To find \left| g(\tau|\tau,m) \right\rangle we plug in the initial value \left| g(\tau|\tau,m) \right\rangle = \left| \Psi_m \right\rangle, which we derive from p(\tau|\tau) = \mathrm{id}. And then finally,

p(t,n|\tau,m) = \left\langle \Psi_n \right| \mathrm{exp}(t(\alpha_+(e^{i q} - 1) + \alpha_-(e^{-i q} - 1))) \left| \Psi_m \right\rangle

Computing this is somewhat laborous, but it can be done, and the result is the well-known distribution for random walks. Moreover, even if it couldn’t be solved analytically, it could still be computed numerically reasonably efficiently.

Recall that a Petri net is defined by a set of species S along with a set transitions \{\pi_i\} with input k(\pi_i) \in \mathbb{N}^S, output l(\pi_i) \in \mathbb{N}^S and rate r(\pi_i) \in \mathbb{R}_{\geq 0}.

For now, let’s assume that there is one species and one transition, so that k, l, and r are fixed numbers. Then the rate at which the state n transitions into the state n - k + l is proportional to the falling factorial n(n-1)\ldots (n - k + 1) = n^{\underline{k}}, because this is the number of ways of selecting k elements with ordering from the n molecules available. Specifically, if \left| \Psi_n \right\rangle is a collection of basis vectors for a space, then the operator Q should be of the form

Q \left| \Psi_n \right\rangle = r n^{\underline{k}} \left(\left| \Psi_{n - k + l} \right\rangle - \left| \Psi_n \right\rangle\right)

We break this down as follows. Define two operators a and c (which stand for annihilation and creation respectively) by

a \left| \Psi_n \right\rangle = n \left| \Psi_{n-1} \right\rangle c \left| \Psi_n \right\rangle = \left| \Psi_{n+1} \right\rangle

The reason that a has a coefficient of n in front and c has no coefficient is that there are n ways of taking an element away from a set of n elements, but only one way of adding an element. Now, note that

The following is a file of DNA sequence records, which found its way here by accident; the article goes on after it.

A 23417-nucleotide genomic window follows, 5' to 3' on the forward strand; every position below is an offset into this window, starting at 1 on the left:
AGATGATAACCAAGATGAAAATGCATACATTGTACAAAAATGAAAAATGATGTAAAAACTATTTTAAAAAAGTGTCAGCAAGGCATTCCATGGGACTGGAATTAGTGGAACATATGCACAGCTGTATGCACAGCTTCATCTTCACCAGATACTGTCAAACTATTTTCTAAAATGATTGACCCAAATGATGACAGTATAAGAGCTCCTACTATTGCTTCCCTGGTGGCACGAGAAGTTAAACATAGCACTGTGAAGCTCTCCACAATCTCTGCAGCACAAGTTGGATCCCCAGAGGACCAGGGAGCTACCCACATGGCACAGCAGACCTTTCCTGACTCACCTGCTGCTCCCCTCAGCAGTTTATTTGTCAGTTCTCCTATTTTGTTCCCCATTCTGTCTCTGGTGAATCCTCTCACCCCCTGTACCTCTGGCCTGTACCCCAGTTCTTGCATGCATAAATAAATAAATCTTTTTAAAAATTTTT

a^k \left| \Psi_n \right\rangle = n^{\underline{k}} \left| \Psi_{n-k} \right\rangle

so therefore

c^k a^k \left| \Psi_n \right\rangle = n^{\underline{k}} \left| \Psi_n \right\rangle

and also

c^l a^k \left| \Psi_n \right\rangle = n^{\underline{k}} \left| \Psi_{n - k + l} \right\rangle

We can combine these two to get

Q = r(c^la^k - c^ka^k) = r(c^l - c^k)a^k

Now, the question becomes how to give concrete representations of c and a in such a way that Q becomes easy to deal with. To answer this, we let \left| \Psi_n \right\rangle = q^n, and c = q, a = \partial_q. One can verify that this definition agrees with the one above. This gives a power series representation of the probability distribution

\left| g(t|\tau,m) \right\rangle = \sum_{n=0}^\infty p_n \left| \Psi_n \right\rangle == \sum_{n=0}^\infty p_n q^n

However, there are also other choices for \left| \Psi_n \right\rangle that may make different problems more or less easy.

Remember way back when I was talking about the backwards master equation? So, it turns out that there is something very sneaky you can do with the backwards master equation. Let

\left| p(t,n|\tau) \right\rangle = \sum_{m} p(t,n|\tau,m) \left| \Psi_m \right\rangle

where \left| \Psi m \right\rangle = \frac{x^n e^{-x}}{n!}. Then we can write down a backwards master equation for \left| p(t,n|\tau) \right\rangle in a similar manner to the forwards master equation we saw before, and it is sometimes possible to solve this analytically. Then, we notice that in fact $ _x $ is the probability that the process is in state n at time t given that it was Poisson distributed with mean x at time \tau, and this value satisfies the forwards master equation for t! So we solved the forwards master equation starting at a Poisson distribution by solving the backwards master equation using Poisson distributions as a basis!

We classify two categories of states. In the first category of states, the species s has a non-zero population, and in the second category of states, the species s has population zero. Once we transition from the first category of states into the second category of states, then we will stay there for the rest of the Markov process. Therefore what matters is the rate at which probability flows from the first category of states into the second category of states.